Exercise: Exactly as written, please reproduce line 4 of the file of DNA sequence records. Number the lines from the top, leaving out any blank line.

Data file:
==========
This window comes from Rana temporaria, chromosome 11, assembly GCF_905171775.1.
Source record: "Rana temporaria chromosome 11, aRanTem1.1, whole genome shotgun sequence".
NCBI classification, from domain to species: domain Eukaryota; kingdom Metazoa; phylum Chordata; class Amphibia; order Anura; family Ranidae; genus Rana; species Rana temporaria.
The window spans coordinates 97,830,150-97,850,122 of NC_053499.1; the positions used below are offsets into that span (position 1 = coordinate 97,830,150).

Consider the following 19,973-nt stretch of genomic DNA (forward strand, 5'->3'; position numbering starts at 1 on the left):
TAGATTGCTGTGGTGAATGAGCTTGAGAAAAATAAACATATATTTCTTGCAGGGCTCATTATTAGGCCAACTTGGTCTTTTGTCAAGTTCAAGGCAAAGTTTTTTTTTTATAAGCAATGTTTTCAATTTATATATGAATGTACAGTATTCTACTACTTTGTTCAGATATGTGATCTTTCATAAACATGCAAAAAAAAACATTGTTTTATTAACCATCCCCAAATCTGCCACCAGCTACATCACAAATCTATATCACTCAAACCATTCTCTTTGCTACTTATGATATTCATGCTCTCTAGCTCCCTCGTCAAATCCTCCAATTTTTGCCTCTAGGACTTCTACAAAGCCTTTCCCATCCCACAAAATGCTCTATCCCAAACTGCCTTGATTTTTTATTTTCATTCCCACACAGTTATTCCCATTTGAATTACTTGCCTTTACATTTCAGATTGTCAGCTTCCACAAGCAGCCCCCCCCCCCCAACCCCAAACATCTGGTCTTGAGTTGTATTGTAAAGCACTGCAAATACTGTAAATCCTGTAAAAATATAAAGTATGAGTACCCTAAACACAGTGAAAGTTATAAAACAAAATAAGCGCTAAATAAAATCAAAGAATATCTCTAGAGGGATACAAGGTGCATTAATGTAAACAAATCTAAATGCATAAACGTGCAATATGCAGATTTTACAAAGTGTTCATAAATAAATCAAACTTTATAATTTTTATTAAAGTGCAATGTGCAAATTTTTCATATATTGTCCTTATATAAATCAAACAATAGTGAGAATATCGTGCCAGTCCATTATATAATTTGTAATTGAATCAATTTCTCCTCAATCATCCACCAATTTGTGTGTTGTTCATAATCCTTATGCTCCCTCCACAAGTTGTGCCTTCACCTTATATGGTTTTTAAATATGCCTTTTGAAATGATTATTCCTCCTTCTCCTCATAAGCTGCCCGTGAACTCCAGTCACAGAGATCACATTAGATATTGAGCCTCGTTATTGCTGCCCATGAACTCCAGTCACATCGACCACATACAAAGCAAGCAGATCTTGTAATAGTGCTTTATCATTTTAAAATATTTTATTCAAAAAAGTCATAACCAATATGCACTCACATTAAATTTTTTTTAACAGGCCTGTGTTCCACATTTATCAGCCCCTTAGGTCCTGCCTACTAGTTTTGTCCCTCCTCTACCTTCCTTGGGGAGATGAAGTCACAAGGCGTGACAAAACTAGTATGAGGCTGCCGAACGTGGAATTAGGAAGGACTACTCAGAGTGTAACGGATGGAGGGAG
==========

The window spans coordinates 97,830,150-97,850,122 of NC_053499.1; the positions used below are offsets into that span (position 1 = coordinate 97,830,150).